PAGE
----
Minor Party Politics
As a result of the new legislative threshold for seats in the next Knesset, Arab parties are having to struggle and/or merge. The merger proposal actually is not a bad idea for them or even for some of the other small as well as medium size parties. Without getting into the middle of berating a very democratic but totally unworkable party system under which Israel has functioned and which can be traced back to the fractious delegates present at the First Zionist Congress in Basal in 1897; but raising the vote threshold from 2% to 3.25% is not the solution to a party system that desperately needs reform. In addition, because of the impact on the Arab parties—which some Arabs already view as intentional—it should be an incentive find ways to bring Arabs into major party lists and not to force them essentially out of Israeli politics.
A New Party
Moshe Kahlon, after breaking away from Likud to challenge Bibi, has formed a new party, Kulanu,. How serious this effort will be remains unclear, but Kahlon distinguished himself in the past with higher level of concern for the have nots, the underclass. This also makes him a potential party for both a right/center as well as a left/center coalition to include in their coalition. Kahlon already has two female, former deputy mayors on Kulanu’s list as well as Michael Oren, the former Israeli Ambassador to Washington.
Having been totally lacking in preparation and response during last year’s serious snow storm, the Israeli Government this year went into preventive mode long before the white flakes even began to hit the ground. Schools were closed in anticipation of the snow; plows were stationed hours before even rain hit; many offices urged workers to stay home; and Jerusalem, in particular, prepared for the storm. At this point, some six hours after the snow began, some commentators are calling it a blizzard and others a dusting. Meanwhile. the country has seen how effectively the Government can respond to crises, provide services, and prepare for all eventualities even if in exaggeration; especially when elections are only 10 weeks away!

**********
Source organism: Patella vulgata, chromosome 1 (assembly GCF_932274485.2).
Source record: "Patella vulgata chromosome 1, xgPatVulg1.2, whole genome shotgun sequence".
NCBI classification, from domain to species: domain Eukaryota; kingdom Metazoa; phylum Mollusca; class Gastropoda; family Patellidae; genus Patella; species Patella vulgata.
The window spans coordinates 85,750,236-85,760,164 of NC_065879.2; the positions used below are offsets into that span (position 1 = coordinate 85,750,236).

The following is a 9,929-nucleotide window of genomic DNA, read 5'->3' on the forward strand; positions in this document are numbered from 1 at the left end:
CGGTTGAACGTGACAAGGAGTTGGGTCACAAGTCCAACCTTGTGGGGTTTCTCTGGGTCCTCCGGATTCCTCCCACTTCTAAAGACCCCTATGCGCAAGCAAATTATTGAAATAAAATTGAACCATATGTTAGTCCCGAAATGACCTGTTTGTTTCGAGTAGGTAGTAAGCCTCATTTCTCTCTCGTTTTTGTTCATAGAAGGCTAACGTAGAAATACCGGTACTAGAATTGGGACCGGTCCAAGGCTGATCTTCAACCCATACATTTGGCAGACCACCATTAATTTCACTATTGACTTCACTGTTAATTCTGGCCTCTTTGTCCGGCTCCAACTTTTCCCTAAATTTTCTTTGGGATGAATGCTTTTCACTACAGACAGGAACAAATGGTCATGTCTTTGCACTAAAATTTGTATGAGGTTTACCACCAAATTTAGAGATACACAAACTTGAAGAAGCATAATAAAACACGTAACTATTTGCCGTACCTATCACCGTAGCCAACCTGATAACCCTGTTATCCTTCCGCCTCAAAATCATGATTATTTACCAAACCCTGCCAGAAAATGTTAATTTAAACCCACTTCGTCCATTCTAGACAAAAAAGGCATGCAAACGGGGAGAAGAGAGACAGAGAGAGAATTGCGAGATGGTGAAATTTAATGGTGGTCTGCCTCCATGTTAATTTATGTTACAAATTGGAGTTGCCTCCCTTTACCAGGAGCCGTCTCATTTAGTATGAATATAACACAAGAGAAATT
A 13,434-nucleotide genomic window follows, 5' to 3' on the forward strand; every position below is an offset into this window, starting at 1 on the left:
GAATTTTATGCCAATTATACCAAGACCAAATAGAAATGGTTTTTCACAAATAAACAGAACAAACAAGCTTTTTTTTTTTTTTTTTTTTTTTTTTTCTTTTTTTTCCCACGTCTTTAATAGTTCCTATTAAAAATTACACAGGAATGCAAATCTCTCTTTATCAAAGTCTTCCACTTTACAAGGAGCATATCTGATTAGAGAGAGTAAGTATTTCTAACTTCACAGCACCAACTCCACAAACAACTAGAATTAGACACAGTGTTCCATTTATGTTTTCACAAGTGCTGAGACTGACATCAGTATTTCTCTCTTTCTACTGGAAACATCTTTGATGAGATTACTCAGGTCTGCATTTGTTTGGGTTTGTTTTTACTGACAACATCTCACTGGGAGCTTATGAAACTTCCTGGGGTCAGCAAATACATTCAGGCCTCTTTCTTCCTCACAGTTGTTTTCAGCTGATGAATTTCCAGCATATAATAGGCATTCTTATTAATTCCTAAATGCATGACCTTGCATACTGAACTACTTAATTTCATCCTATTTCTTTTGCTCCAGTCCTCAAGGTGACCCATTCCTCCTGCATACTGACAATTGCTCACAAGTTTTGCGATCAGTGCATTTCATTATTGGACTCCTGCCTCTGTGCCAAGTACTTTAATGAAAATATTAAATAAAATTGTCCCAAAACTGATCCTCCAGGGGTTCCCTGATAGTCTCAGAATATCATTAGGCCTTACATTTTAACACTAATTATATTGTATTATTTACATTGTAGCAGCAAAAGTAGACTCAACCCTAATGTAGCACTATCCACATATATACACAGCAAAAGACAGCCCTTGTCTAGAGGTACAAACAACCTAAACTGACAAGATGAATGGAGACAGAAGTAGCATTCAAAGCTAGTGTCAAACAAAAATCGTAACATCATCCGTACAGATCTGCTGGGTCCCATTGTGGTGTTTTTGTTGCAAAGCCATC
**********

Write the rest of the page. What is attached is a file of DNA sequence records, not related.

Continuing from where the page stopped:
Very Serious Diplomacy
It is critically important for the Government of Israel to do nothing more than condemn the horrific terrorist attack today in Paris against the brilliant French satirical magazine, Charlie Hebdo; without any interpretation or effort to score political points. This terrible tragedy will speak for itself to the world about the threat to the West of terrorist attacks which are stimulated by radical Muslims. The worst thing would be for Israel to get in the middle here. Hopefully, wise leaders will draw the obvious conclusions. They certainly do not need any Israel politicians trying to weigh in with their “I told you so’s”.